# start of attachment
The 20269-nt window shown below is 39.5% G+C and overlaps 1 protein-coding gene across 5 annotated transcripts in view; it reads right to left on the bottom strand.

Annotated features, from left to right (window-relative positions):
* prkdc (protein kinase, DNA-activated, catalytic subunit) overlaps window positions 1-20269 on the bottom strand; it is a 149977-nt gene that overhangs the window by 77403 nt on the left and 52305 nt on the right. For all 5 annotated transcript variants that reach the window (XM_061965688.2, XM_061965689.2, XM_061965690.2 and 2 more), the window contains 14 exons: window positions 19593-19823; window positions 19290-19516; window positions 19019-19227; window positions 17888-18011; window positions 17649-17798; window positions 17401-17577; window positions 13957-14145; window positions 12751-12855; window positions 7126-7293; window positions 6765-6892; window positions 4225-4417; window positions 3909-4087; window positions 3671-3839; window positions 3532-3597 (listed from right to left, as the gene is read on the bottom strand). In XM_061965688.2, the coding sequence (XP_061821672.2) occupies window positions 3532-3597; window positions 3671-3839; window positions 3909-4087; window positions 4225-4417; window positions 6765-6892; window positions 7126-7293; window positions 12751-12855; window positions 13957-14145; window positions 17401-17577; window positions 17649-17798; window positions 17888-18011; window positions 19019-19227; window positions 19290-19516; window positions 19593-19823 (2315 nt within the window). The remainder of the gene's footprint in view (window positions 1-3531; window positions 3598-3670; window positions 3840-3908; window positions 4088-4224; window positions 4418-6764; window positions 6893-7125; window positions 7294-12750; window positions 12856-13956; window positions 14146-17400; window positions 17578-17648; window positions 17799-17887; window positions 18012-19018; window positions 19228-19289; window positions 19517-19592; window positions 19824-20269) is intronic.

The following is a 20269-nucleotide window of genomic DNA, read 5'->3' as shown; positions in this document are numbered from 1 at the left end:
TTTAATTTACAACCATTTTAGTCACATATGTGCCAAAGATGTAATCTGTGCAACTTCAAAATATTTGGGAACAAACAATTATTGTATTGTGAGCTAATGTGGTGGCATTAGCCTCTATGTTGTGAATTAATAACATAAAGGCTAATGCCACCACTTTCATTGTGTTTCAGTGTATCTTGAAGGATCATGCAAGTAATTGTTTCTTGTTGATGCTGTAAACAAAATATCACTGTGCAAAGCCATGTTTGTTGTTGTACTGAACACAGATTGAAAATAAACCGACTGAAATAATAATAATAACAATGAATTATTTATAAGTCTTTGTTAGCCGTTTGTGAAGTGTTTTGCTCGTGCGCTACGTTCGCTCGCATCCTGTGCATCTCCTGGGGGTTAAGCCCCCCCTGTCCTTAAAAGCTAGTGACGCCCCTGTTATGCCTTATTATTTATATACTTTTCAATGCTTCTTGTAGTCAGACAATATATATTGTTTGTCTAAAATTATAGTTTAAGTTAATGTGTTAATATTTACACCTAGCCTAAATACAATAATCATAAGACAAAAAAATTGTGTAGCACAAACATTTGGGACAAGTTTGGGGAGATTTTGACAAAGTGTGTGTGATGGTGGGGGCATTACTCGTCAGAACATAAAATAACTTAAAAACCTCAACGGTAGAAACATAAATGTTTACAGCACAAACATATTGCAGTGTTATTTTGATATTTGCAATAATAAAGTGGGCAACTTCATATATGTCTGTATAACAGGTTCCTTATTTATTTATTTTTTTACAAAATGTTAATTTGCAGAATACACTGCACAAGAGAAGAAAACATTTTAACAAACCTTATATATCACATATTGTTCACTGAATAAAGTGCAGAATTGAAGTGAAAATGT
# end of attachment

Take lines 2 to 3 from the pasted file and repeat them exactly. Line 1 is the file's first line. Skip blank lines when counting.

Annotated features, from left to right (window-relative positions):
* prkdc (protein kinase, DNA-activated, catalytic subunit) overlaps window positions 1-20269 on the bottom strand; it is a 149977-nt gene that overhangs the window by 77403 nt on the left and 52305 nt on the right. For all 5 annotated transcript variants that reach the window (XM_061965688.2, XM_061965689.2, XM_061965690.2 and 2 more), the window contains 14 exons: window positions 19593-19823; window positions 19290-19516; window positions 19019-19227; window positions 17888-18011; window positions 17649-17798; window positions 17401-17577; window positions 13957-14145; window positions 12751-12855; window positions 7126-7293; window positions 6765-6892; window positions 4225-4417; window positions 3909-4087; window positions 3671-3839; window positions 3532-3597 (listed from right to left, as the gene is read on the bottom strand). In XM_061965688.2, the coding sequence (XP_061821672.2) occupies window positions 3532-3597; window positions 3671-3839; window positions 3909-4087; window positions 4225-4417; window positions 6765-6892; window positions 7126-7293; window positions 12751-12855; window positions 13957-14145; window positions 17401-17577; window positions 17649-17798; window positions 17888-18011; window positions 19019-19227; window positions 19290-19516; window positions 19593-19823 (2315 nt within the window). The remainder of the gene's footprint in view (window positions 1-3531; window positions 3598-3670; window positions 3840-3908; window positions 4088-4224; window positions 4418-6764; window positions 6893-7125; window positions 7294-12750; window positions 12856-13956; window positions 14146-17400; window positions 17578-17648; window positions 17799-17887; window positions 18012-19018; window positions 19228-19289; window positions 19517-19592; window positions 19824-20269) is intronic.